Campaign Crawlers

Virginia Is for Kilgore

The odds-on-favorite launches his bid to retake Richmond for Republicans.

By 3.22.05

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CRYSTAL CITY, Va. -- Making the case for Virginia gubernatorial candidate Jerry Kilgore here yesterday, running in perhaps the nation's most important race this off-year, Senator John Warner cited support that includes President Bush, as well as powerful Virginia Republicans in Washington. "Jerry Kilgore can call eight Republican senators -- excuse me, congressmen. Right, Frank?"

Warner didn't mean to refer to Congressman Frank Wolf as a senator. He attributed his slip to the top-heavy state of Virginia Republican politics: "All those guys want to take my job." For now, they're behind Jerry Kilgore.

Flanked by Wolf and former Gov. Jim Gilmore at the Crystal Gateway Marriott ballroom, Senator Warner represented the united Republican front that Kilgore has secured early in the race. Kilgore is a former state attorney general (he resigned as Virginia AG on Feb. 1 to prepare for his run) from a staunch Republican family that hails from Gate City, population 2200, just miles from the Tennessee line. Statewide and nationally, Republicans see Kilgore as the best chance to retake the governorship of one of the fastest growing and most politically important states. And he's off to a strong start, with a March 10 poll showing a 10-point lead.

GOP blessing in hand, Kilgore turned to a wider audience yesterday. While Kilgore faces a nominal challenger in the primary from Warrenton Mayor George B. Fitch, he is aiming for apparent Democratic nominee Lt. Gov. Timothy Kaine. Asked about the primary, Deputy Press Secretary J. Tucker Martin said, "We're running against Tim Kaine."

Kilgore and his surrogates swiped at Kaine before the crowd of about 300. Contrasting Kilgore to Gov. Mark Warner, with whom Kaine has closely identified himself, Jim Gilmore said the Republican candidate is a "fiscal conservative. And by the way, he's not going to redefine fiscal conservatism by just raising taxes." John Warner disparaged Kaine's lack of valuable Washington contacts. Kilgore himself concluded the meat of his speech with a series of contrasts, "My opponent's record is out of step with Virginians like you and me."

Jerry Kilgore showed Tuesday at his campaign kickoff tour stop that he has a familiar tightrope to walk: balancing his appeal between assurances to conservatives and safe offerings to all Virginians. Broadly emphasizing "Virginia values," Kilgore said his administration would focus on rising tax assessments, education, transportation, public safety, and new jobs. Kilgore vowed to "cap real estate tax assessment increases at no more than five percent per year" and subject any state tax increase to a referendum. His campaign also pledges a phase-out of the contentious car tax.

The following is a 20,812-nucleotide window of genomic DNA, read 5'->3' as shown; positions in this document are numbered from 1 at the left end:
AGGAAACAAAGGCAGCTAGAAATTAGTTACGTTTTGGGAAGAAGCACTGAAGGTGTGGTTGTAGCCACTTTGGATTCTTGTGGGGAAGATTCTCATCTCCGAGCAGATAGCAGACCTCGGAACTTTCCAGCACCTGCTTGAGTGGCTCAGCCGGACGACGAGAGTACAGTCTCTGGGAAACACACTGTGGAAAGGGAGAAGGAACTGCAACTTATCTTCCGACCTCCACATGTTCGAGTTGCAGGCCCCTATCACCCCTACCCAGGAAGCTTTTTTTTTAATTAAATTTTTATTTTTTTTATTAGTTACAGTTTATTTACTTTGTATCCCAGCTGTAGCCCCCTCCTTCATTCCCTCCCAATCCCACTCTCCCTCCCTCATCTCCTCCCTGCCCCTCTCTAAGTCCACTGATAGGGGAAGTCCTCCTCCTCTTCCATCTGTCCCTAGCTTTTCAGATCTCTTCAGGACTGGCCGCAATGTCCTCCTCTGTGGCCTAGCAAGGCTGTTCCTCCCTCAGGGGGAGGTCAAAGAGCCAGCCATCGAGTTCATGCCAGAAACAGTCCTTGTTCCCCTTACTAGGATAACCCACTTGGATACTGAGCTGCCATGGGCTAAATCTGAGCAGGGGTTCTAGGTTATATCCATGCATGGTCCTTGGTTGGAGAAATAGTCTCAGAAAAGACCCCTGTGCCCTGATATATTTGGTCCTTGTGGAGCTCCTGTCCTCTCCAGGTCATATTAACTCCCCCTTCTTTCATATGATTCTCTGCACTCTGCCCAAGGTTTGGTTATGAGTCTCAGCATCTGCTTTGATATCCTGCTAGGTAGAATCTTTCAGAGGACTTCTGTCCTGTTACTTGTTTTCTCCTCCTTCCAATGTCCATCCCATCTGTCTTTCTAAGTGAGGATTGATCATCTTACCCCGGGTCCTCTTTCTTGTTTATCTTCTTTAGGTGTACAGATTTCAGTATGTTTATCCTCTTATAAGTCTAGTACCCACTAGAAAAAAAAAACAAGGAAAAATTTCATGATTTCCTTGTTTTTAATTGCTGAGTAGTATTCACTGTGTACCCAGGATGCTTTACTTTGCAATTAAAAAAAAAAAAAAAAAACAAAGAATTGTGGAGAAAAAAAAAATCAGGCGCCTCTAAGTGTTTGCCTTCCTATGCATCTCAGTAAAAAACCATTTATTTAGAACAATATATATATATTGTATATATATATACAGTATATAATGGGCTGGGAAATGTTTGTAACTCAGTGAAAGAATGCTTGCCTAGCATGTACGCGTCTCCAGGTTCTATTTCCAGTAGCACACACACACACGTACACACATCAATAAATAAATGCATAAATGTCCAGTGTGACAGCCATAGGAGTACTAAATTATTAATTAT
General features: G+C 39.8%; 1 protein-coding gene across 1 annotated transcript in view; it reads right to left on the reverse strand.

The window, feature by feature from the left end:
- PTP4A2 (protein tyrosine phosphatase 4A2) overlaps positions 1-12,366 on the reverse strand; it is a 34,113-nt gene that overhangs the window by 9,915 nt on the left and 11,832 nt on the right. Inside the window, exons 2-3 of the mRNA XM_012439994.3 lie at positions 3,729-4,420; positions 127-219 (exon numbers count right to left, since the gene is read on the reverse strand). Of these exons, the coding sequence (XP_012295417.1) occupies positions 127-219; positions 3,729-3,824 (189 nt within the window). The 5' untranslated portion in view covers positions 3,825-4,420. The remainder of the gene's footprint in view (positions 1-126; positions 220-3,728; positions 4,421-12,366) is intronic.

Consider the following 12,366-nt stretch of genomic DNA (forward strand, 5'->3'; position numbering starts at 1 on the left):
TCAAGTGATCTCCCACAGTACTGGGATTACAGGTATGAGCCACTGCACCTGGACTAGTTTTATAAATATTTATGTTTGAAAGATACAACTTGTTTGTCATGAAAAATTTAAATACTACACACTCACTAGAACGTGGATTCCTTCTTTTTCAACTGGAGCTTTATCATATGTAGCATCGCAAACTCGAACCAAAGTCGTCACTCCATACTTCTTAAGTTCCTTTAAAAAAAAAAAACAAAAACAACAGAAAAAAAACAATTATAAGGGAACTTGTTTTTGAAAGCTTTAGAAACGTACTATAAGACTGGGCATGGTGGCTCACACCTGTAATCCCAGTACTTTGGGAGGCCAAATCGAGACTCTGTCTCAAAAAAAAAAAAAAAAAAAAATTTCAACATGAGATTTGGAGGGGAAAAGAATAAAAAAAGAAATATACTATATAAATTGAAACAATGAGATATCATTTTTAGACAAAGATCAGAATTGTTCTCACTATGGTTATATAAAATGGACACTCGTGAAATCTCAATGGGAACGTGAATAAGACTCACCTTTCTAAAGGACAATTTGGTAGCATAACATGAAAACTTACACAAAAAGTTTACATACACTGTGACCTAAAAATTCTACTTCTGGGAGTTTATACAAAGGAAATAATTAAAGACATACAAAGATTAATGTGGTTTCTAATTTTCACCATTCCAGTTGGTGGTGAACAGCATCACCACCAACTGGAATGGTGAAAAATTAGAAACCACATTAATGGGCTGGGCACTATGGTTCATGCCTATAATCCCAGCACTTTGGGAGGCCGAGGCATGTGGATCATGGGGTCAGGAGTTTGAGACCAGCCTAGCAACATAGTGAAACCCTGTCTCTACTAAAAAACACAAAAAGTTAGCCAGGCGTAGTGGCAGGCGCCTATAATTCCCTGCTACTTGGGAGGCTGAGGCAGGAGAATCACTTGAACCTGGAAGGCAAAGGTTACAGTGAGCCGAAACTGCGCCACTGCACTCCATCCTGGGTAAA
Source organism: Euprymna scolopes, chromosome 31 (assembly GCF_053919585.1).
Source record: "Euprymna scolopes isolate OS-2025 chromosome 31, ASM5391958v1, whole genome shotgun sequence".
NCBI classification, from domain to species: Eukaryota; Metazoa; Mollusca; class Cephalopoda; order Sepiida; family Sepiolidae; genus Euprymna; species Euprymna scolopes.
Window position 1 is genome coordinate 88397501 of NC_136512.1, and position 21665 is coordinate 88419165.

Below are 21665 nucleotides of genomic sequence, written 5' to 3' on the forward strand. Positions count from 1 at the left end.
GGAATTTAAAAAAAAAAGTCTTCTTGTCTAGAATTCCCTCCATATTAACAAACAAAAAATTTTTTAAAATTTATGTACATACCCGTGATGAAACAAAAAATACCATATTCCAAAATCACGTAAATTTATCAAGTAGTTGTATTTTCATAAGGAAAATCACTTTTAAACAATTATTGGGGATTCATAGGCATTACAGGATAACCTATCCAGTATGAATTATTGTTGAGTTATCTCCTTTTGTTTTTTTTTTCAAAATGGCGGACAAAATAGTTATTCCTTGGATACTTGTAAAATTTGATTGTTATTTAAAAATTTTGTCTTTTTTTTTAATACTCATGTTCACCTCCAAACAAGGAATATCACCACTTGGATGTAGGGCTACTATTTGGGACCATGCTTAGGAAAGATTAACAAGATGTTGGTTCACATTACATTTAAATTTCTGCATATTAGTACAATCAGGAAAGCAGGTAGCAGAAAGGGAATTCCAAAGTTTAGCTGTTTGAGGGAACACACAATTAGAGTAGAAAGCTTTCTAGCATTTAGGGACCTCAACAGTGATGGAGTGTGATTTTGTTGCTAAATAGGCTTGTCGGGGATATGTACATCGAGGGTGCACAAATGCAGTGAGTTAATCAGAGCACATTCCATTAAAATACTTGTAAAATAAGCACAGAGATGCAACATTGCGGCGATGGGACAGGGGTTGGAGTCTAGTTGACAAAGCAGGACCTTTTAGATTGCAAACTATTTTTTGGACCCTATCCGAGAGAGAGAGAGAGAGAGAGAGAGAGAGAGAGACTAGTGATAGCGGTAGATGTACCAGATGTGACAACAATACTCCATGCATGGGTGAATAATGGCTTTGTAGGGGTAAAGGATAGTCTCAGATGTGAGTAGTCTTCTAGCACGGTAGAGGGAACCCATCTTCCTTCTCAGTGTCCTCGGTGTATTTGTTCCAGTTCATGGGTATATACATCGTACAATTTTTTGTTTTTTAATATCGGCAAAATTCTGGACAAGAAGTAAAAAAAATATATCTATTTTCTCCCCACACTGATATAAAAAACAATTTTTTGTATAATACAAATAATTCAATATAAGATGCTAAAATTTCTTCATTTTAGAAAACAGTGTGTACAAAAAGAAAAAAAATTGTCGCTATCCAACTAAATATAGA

Kilgore offered few specifics on his public safety positions. However, Rep. Wolf said Kilgore is "committed to eliminating all violent gangs" and Sen. Warner promised to help secure federal homeland security funds.

Kilgore called for increased transportation and education spending. Three out of Wolf's four reasons "to go out and tell anybody" to support Kilgore were specific transit projects of special importance to the national capital area: such as extending rail to Dulles Airport, widening Interstate 66 within the Beltway, and building a new interchange along I-66. Kilgore also promised to devolve transportation power and funding to regional transportation authorities. Nothing exciting, but this is what governors do.

On education, Kilgore proposed $500-per-child tax credits, higher pay for superior teachers, and an education investment trust fund devoted to school infrastructure.

The Kilgore campaign seems conscious that conservatives may balk at some aspects of its platform. The education trust fund is new spending, Martin conceded, but it will last only so as the money's there. Kilgore told reporters that "we will prioritize our budget" if economic conditions sour.

Kilgore presented a delicate mix of butter and populism. Despite his reliance on Richmond and Washington for support and funding, Kilgore repeatedly declared his suspicion of Richmond solutions. "All the answers are not found in Richmond, and all the decisions should not be made there either." Citing the "watchdog commission" he would create to monitor waste, he said, "I'm convinced it's not a lack of money in Richmond; it's a lack of priorities."

For now, Kilgore is comfortable as a conservative. A substantial portion of the crowd was Fairfax Christian School students bussed in for the rally. Students Mark Thomas and Rayan Almadani, who volunteered for the Bush campaign, said their principal David Thoburn brought the students to support his friend Jerry Kilgore.

Proving that the Terri Schiavo case has become a conservative bellwether, Kilgore was ready for questions about the battle over the Florida woman's life. "I support the president. I support the culture of life. I thought Congress did the right thing in giving her family the shot to try and save her. And my thoughts and prayers are with the family today."

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About the Author

David Holman is a reporter for The American Spectator.